Everyday I have to change bandages and wipe down his raw burns with a wash cloth to get a slimy film off and rebandage. He cries the whole time.
I'm usually against mainstream medicine but he needs pain relief so we've been giving him Tylenol with codeine about 3 times a day(including before bandage change).
I'm still breastfeeding on demand. His primary nutrition is from breastmilk. I even put it on his burns. I know that is an amazing bond and we are very attached, he sleeps in bed with us from birth, but I just feel that he thinks I'm torturing him or abusing him every time I change his bandages. Not to mention that I have to hold him down to give him medicine.
I never thought I would need this advice. I feel like its traumatic and I'm not sure what to do.
He had always been the most peaceful best baby and even came into the world with an easy natural birth.. I don't know how to cope.
Please help us.
I have an almost 17 month old son who is into everything all the time, and constantly jumping, climbing... Sometimes it feels like we live in fear of him injuring himself. I can only imagine how difficult and heartbreaking what you're going through must be.
I don't have any real advice but to tell you that this will pass, and eventually it will just be a story you tell him.
I cannot possibly compare my experiences with DS to burns, but he has severe anxiety, plus sensory issues that make him feel like he's being tortured when I help him do certain everyday physical care tasks. So perhaps some of my ideas might also help in your situation?
I let him have as much control as he wants/needs. Your little guy might be too young to really participate much but if you can find some way to let him help with his own wound care, he might feel more in control of it. Maybe he gets out the medical supplies, or opens the bandage, or rubs cream on part of the wound himself (or even just elsewhere on his body), or something like that? When we feel in control of what's happening to us, it's less painful & traumatic.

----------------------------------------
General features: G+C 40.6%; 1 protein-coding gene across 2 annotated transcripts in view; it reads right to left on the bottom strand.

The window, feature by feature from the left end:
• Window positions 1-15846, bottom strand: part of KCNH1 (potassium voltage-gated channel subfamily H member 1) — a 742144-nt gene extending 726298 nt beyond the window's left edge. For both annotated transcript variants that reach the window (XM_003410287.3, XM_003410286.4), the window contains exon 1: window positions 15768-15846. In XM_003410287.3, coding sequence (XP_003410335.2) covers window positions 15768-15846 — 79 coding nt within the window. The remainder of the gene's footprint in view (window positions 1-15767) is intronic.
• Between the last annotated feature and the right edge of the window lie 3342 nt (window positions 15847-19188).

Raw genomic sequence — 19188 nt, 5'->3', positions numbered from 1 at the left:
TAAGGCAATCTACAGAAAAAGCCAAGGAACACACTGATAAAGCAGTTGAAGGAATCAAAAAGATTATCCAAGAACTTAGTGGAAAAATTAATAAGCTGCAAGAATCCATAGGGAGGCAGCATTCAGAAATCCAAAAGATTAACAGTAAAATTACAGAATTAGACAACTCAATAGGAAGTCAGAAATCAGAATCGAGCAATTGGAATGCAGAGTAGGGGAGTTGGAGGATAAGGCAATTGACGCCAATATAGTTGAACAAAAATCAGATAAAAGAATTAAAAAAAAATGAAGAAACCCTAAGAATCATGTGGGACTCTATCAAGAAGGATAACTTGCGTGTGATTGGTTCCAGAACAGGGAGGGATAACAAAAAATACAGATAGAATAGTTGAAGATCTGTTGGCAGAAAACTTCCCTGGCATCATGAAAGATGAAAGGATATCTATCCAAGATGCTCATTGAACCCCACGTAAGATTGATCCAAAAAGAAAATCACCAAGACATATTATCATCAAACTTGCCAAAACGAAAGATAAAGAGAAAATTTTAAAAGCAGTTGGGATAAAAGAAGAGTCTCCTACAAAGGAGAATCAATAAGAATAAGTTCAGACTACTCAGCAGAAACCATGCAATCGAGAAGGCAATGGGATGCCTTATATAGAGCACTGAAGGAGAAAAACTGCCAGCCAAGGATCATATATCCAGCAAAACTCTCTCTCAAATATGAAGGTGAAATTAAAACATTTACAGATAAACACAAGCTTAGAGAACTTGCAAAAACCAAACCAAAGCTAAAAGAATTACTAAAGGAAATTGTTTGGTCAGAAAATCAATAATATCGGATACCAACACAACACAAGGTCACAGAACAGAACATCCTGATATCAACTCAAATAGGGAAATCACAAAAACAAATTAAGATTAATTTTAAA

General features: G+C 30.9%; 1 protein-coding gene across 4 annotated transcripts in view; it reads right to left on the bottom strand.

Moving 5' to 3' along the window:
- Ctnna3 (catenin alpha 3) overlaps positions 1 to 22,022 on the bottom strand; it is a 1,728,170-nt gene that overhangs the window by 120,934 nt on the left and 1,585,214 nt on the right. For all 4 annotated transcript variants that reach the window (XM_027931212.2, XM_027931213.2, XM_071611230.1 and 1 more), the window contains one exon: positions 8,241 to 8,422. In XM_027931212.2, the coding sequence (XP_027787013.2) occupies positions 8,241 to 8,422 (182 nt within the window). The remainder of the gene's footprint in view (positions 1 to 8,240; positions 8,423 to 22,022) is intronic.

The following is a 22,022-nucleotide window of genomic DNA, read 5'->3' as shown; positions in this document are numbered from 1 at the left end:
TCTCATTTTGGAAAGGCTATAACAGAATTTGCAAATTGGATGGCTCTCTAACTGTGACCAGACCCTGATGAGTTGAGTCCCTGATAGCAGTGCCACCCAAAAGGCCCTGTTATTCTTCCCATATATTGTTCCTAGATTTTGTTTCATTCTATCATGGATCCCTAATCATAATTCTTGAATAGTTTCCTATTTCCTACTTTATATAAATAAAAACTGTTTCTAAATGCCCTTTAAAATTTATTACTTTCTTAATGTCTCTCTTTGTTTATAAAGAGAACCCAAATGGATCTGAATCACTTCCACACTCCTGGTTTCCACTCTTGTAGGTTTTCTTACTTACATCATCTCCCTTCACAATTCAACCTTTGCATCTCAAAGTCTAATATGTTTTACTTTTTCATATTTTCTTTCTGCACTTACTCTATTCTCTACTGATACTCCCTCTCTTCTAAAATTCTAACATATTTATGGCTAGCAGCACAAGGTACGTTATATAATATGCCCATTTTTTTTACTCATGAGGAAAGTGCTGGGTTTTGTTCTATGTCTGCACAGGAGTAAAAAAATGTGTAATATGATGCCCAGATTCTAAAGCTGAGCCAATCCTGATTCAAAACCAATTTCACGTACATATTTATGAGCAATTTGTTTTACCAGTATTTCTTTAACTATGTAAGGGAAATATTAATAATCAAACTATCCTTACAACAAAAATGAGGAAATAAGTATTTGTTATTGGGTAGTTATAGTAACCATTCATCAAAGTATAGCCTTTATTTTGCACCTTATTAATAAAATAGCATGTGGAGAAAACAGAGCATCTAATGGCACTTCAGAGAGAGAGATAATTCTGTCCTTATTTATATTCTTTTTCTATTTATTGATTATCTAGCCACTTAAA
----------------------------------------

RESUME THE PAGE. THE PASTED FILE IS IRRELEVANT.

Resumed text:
When you're actually changing his bandages, find a way to make it special & more relaxing (even if he still screams the whole time). You could tell him a favorite story, put on a favorite song or TV show, follow it up with a special treat or book, whatever will be meaningful to him. Take some time before & afterward to really reconnect with him.
Most importantly: Role-play what happened to him... How he got hurt, followed by the trip to the hospital, and then home care. Get his favorite stuffed toys/dolls and have him be the doctor or the parent taking care of the sick child. You be the voice of the hurt stuffed toys (and prompt him as necessary, "I'm hurt!! Can you give me a bandage? Can I have a kiss now?") Let him put real bandages on them, wash their hands, give them pretend medicine, comfort them, etc. -- everything you do for him. Do this over & over until he loses interest or seems to have moved on. In my experience, playing out the trauma & its aftermath can really help little kids process it. Make sure you focus on the whole thing (especially how you took care of him afterward, etc.) not just the bad parts, so he can have a sense of resolution & realize he is OK now.
first of all, hugs.
You're not torturing him. You are caring for him. Changing his bandages is an act of love, and your son knows that you are doing it out of caring. Because he's a baby, he cannot help but cry and protest the pain. He will not be traumatized or feel abused by you.
You can try narrating for him as you are doing his bandages. "We are taking off your old, yucky bandage. Ouch, I can see that this is hurting you. I'm cleaning your wound now, so that it can heal. I can see that you don't like this or want me to do this. Here is a nice new bandage. We are done now. Yes, I bet that that hurt you." Then, hug hug hug, "Mommy's here for you. I love you." Even if he doesn't understand the words, he will understand your intention to care for him and your recognition of his pain.
You need to keep doing what you are doing. You are helping him.
I would give him his pain medication 30 minutes before bandage changes as it can help to decrease his pain level during the procedure.
I would be careful as far as using breastmilk for a burn. Burn is open window to infection and while the mil has some antiseptic properties it can also have bacteria and viruses. And unless you are tested, you do not know .
I am very sorry your and your baby have to deal with it. My son touched a stove door with both hands when he was 18 months old. It was very traumatic for all involved.
He is 17 now and does not remember anything!
My DD burned her hand on our floor furnace at 15 months. We had to do the bandage change - DH did it while I held her. She screamed the entire time. Fast forward - she is almost 4 and doesn't even remember that she burned her hand. So don't worry, you aren't traumatizing him for life or anything. You, and he, will be ok in the end. You're doing the best you can do mama!
Mama to my veggie girl (1/09) and my sweet rainbow baby (9/12).
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